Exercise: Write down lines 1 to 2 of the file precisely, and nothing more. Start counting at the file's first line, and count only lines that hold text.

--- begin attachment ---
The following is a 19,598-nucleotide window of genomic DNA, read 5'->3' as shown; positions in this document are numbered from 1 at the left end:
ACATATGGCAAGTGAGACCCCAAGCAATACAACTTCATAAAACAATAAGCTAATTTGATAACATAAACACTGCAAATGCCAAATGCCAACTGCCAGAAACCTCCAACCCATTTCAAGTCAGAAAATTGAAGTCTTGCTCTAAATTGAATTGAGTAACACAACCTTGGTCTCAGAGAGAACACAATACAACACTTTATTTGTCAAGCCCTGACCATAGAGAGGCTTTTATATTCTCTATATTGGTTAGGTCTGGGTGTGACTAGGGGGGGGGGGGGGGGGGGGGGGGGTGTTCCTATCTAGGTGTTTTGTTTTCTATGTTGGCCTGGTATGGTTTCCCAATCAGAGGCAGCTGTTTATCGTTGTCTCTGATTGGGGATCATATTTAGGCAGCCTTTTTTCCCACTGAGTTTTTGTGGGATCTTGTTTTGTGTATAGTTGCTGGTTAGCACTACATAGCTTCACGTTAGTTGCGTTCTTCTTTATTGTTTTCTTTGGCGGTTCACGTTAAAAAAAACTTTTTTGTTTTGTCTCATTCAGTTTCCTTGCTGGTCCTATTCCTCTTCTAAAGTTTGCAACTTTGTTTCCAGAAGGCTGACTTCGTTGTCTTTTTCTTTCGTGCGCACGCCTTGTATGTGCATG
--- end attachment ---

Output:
The following is a 19,598-nucleotide window of genomic DNA, read 5'->3' as shown; positions in this document are numbered from 1 at the left end:
ACATATGGCAAGTGAGACCCCAAGCAATACAACTTCATAAAACAATAAGCTAATTTGATAACATAAACACTGCAAATGCCAAATGCCAACTGCCAGAAACCTCCAACCCATTTCAAGTCAGAAAATTGAAGTCTTGCTCTAAATTGAATTGAGTAACACAACCTTGGTCTCAGAGAGAACACAATACAACACTTTATTTGTCAAGCCCTGACCATAGAGAGGCTTTTATATTCTCTATATTGGTTAGGTCTGGGTGTGACTAGGGGGGGGGGGGGGGGGGGGGGGGGTGTTCCTATCTAGGTGTTTTGTTTTCTATGTTGGCCTGGTATGGTTTCCCAATCAGAGGCAGCTGTTTATCGTTGTCTCTGATTGGGGATCATATTTAGGCAGCCTTTTTTCCCACTGAGTTTTTGTGGGATCTTGTTTTGTGTATAGTTGCTGGTTAGCACTACATAGCTTCACGTTAGTTGCGTTCTTCTTTATTGTTTTCTTTGGCGGTTCACGTTAAAAAAAACTTTTTTGTTTTGTCTCATTCAGTTTCCTTGCTGGTCCTATTCCTCTTCTAAAGTTTGCAACTTTGTTTCCAGAAGGCTGACTTCGTTGTCTTTTTCTTTCGTGCGCACGCCTTGTATGTGCATG